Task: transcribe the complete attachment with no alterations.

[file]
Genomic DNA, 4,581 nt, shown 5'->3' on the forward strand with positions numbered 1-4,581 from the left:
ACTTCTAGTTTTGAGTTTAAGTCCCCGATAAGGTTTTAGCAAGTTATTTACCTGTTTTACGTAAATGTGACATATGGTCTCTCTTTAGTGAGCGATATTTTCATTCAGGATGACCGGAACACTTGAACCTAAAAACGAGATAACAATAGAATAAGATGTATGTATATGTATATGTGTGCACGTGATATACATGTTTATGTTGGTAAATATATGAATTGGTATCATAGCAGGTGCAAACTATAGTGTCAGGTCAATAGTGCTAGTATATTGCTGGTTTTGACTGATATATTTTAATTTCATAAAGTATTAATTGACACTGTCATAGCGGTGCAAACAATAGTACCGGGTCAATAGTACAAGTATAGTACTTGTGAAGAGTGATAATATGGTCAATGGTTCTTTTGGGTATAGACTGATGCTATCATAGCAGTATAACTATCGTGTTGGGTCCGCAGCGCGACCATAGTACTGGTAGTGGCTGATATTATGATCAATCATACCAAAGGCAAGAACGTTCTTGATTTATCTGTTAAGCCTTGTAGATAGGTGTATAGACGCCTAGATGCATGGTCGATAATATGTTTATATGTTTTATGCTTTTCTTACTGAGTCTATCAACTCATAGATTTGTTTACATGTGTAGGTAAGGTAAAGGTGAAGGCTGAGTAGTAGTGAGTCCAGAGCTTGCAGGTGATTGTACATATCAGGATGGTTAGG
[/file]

Genomic DNA, 4,581 nt, shown 5'->3' on the forward strand with positions numbered 1-4,581 from the left:
ACTTCTAGTTTTGAGTTTAAGTCCCCGATAAGGTTTTAGCAAGTTATTTACCTGTTTTACGTAAATGTGACATATGGTCTCTCTTTAGTGAGCGATATTTTCATTCAGGATGACCGGAACACTTGAACCTAAAAACGAGATAACAATAGAATAAGATGTATGTATATGTATATGTGTGCACGTGATATACATGTTTATGTTGGTAAATATATGAATTGGTATCATAGCAGGTGCAAACTATAGTGTCAGGTCAATAGTGCTAGTATATTGCTGGTTTTGACTGATATATTTTAATTTCATAAAGTATTAATTGACACTGTCATAGCGGTGCAAACAATAGTACCGGGTCAATAGTACAAGTATAGTACTTGTGAAGAGTGATAATATGGTCAATGGTTCTTTTGGGTATAGACTGATGCTATCATAGCAGTATAACTATCGTGTTGGGTCCGCAGCGCGACCATAGTACTGGTAGTGGCTGATATTATGATCAATCATACCAAAGGCAAGAACGTTCTTGATTTATCTGTTAAGCCTTGTAGATAGGTGTATAGACGCCTAGATGCATGGTCGATAATATGTTTATATGTTTTATGCTTTTCTTACTGAGTCTATCAACTCATAGATTTGTTTACATGTGTAGGTAAGGTAAAGGTGAAGGCTGAGTAGTAGTGAGTCCAGAGCTTGCAGGTGATTGTACATATCAGGATGGTTAGG